The LG Helix has a 1,000-entry phone book with room in each entry for five numbers, two e-mail addresses, and a memo. You can then organize them into caller groups, pair them with a photo for caller ID, and add one of five polyphonic ringtones or one of two message tones. Other basic features include a vibrate mode, a speakerphone, text and multimedia messaging, a calculator, an alarm clock, a calendar, a tip calculator, a notepad, a calculator, a world clock, a stopwatch, and a unit converter. You also get Bluetooth, voice command, and a basic WAP wireless Web browser.
There's also a 1.3-megapixel camera, which can take pictures in five resolutions (1,280x960, 640x480, 320x240, 176x144, and 160x120 pixels). Other options include three quality settings, zoom, brightness, a night mode, a self-timer, five white-balance presets, four color effects, multishot mode, templates, and four shutter sounds, plus a silent option. Photo quality was actually rather decent for a 1.3-megapixel camera. Colors looked good, and images were just slightly blurry.
You can personalize the phone with wallpaper and alert tones. You can download more from Cricket's online store. The Helix comes with a few games, like Super Street Fighter and Where's Waldo. There's also a few applications like MyBackup, a service that backs up your phone's address book remotely, and MyPerks, a service that lets you know about deals and discounts from national retailers.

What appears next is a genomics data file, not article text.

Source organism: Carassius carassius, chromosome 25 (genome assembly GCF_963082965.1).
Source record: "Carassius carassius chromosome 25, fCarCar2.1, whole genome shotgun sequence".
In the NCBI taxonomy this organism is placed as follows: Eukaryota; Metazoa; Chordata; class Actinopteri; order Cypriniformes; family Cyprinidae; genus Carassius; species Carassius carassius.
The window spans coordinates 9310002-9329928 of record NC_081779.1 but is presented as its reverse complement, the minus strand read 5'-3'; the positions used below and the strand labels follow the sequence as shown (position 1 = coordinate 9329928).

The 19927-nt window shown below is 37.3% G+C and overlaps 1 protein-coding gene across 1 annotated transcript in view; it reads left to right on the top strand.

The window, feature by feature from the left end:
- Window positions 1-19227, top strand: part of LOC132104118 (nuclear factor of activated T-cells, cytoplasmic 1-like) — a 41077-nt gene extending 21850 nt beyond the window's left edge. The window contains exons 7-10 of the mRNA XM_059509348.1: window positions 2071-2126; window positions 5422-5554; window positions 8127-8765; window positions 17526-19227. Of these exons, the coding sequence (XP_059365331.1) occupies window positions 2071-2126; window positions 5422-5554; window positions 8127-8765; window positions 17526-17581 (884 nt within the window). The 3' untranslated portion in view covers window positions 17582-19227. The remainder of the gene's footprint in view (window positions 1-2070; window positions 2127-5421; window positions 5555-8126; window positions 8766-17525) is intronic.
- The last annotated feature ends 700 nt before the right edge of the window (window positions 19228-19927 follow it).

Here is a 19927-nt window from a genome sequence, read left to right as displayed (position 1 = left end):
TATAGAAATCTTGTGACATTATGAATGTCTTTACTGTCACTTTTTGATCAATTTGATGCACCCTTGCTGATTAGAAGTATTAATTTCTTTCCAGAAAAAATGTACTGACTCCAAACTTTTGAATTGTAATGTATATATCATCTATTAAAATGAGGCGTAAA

We tested the LG Helix in San Francisco using Cricket's roaming service, because the Bay Area is not part of Cricket's home coverage. Call quality was not as good as we had hoped. On our end, we encountered some occasional choppiness where we couldn't hear every word clearly. When we could, it was nice and loud, but we wish the quality was more consistent.
On their end, callers reported inconsistent quality as well. Audio was a little crackly at times, and our voice did not sound natural, callers reported. Still, they could hear us well enough to carry on a conversation. Speakerphone quality, however, was not so good. Callers said we sounded quite muffled and fuzzy, even when we spoke loudly. On our end, the speakerphone quality was predictably tinny, but we still heard clearly.
The LG Helix has a rated battery life of 5 hours talk time and 18.3 days standby time. We got a talk time of 6 hours and 34 minutes from our tests. According to the FCC, the Helix has a digital SAR of 1.24 watts per kilogram.